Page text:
PROVO — BYU’s director of athletics since 2005, Tom Holmoe became a key figure in the school’s move to football independence in 2011.
The former BYU football player, San Francisco 49ers defensive back and head football coach at the University of California announced the plan to break from the Mountain West Conference on Aug. 31, 2010, and go it alone in football while placing most of BYU’s other sports in the West Coast Conference.
Holmoe, who hired Bronco Mendenhall, the coach who took BYU into football independence, and replaced Mendenhall with Kalani Sitake in 2016, answered the following questions from the Deseret News for our review of the BYU football program’s last decade.
Deseret News: What was your favorite football moment this past decade?
Tom Holmoe: I’m not sure I can narrow it down to just one. During the past decade, our football team had the chance to play in some of the great stadiums in college football. That’s been a unique opportunity for our program. We’ve also had some memorable wins over perennial powerhouse schools like USC, Texas, Nebraska, Wisconsin, Tennessee, Michigan State, Washington and Mississippi State.
There are also some amazing individual moments that come to mind, like the game Taysom Hill had on the road at nationally ranked Texas and Kyle Van Noy’s dominating performance versus San Diego State in the Poinsettia Bowl. Seeing Jamaal Williams become BYU’s all-time leading rusher and watching Cody Hoffman break the school receiving record also come to mind as memorable milestones.
DN: Are you generally satisfied with the progress the football program has made the past decade?
TH: We accomplished some good things over the last decade, but there’s certainly room for improvement as we enter a new decade of opportunities. Independence has provided the chance to compete against some of the storied programs in college football. While transitioning to tougher schedules, we were still able to average about eight wins a year and play in nine bowl games. We also had opportunities to finish some seasons in the top 25 or better but let them slip away with unexpected losses.
Our partnership with ESPN has provided us with the exposure we were looking for in going independent. Over the decade, we averaged almost 10 games a year on ABC/ESPN and are in the top 20 in the country for games played on national television. Those are important things for our fans.
DN: What effect did going independent early in the decade (2011) have on the overall performance of the football program?
TH: Going independent gave us an opportunity to partner with ESPN to increase our national exposure and provided better access to our football program for our large national fanbase. Over the past nine years, 75% of our games have been on national television. The chance to schedule games all over the country and play in front of our fans in some of the great football stadiums in the country has been another hallmark of the past decade. It’s amazing to see Cougar Nation show up by the thousands wherever we play. That kind of support is very unique.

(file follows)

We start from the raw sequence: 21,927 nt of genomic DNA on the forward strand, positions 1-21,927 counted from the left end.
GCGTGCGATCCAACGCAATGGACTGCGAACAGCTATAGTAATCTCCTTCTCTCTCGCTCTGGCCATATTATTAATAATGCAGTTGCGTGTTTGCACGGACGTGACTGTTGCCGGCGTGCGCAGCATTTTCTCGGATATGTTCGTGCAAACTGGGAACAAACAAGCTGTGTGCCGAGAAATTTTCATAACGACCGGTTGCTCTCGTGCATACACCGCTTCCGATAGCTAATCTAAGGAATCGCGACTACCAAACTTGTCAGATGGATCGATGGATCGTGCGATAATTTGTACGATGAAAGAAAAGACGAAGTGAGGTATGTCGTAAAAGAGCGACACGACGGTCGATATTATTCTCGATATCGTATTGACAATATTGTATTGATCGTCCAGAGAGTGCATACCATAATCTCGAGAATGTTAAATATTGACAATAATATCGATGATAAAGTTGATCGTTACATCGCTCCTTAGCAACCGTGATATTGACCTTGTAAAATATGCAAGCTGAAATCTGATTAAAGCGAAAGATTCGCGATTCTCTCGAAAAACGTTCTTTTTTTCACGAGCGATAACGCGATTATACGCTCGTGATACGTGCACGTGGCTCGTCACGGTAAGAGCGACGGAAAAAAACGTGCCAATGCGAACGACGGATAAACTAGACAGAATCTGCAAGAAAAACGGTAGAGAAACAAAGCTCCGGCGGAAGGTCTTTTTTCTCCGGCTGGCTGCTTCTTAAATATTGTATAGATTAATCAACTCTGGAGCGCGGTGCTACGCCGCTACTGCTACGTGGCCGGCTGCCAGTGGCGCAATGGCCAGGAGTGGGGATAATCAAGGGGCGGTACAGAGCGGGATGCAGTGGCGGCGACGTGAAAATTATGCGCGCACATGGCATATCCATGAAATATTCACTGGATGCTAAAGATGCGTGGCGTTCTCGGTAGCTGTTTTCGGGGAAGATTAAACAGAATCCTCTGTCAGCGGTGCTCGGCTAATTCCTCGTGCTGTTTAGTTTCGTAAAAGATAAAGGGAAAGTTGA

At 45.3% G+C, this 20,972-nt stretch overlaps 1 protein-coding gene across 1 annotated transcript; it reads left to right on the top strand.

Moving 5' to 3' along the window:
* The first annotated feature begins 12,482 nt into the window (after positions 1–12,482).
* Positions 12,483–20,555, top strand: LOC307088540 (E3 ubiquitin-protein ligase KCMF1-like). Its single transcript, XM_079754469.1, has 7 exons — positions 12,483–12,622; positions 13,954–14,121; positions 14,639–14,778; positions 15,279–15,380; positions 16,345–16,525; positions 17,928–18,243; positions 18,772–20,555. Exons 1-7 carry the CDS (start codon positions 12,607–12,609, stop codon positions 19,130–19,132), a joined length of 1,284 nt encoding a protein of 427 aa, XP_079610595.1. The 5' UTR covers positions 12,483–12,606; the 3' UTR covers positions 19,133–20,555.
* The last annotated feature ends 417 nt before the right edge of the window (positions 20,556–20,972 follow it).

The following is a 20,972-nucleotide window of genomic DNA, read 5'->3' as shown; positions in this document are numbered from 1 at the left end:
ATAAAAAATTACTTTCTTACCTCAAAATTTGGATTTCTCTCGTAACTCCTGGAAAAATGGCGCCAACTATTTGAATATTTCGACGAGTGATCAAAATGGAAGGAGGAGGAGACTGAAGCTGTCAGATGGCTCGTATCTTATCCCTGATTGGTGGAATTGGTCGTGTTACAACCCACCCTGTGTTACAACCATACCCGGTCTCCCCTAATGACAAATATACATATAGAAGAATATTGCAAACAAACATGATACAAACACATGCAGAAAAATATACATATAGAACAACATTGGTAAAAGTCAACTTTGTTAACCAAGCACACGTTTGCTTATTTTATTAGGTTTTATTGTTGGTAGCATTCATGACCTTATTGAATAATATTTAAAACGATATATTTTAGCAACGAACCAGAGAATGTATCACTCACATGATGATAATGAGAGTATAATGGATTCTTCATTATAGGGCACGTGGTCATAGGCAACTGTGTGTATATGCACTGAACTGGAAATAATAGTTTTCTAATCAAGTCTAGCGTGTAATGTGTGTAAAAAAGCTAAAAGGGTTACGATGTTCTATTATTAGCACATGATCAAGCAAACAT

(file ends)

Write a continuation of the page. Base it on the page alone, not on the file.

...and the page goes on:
I also knew full well that going independent would not be easy and that success would be measured in varying ways. For example, playing unbalanced schedules, not having a conference championship to compete for and not always living up to our fans’ expectations would be a challenge. The unanswered question is, “Where would we be now if we had stayed in MWC?” Remember at the beginning of the decade our fans were infuriated with the poor television coverage. There were other issues that we tried to resolve, but the MWC wouldn’t budge. Our only alternative was independence; however, our plans were — and still are — to join a Power Five conference in the future.
DN: What were the impediments to the program having more success than it did the past 10 years?
TH: We were at or near the top almost every year in the MWC. Competition is consistently better in independence, especially the last few years of scheduling. We also went through a coaching change midway through the decade, which brought an adjustment period. It comes down to learning how to win more games with tougher schedules.
DN: What does the program need to take the next step and put together a couple of special seasons?
TH: We need to lock in the identity of who we are in all phases of the game — offense, defense and special teams. Consistency is another area of focus. We also need to continue to improve recruiting big-play guys and add depth to cover missions and the inevitable injuries that tend to happen in today’s game.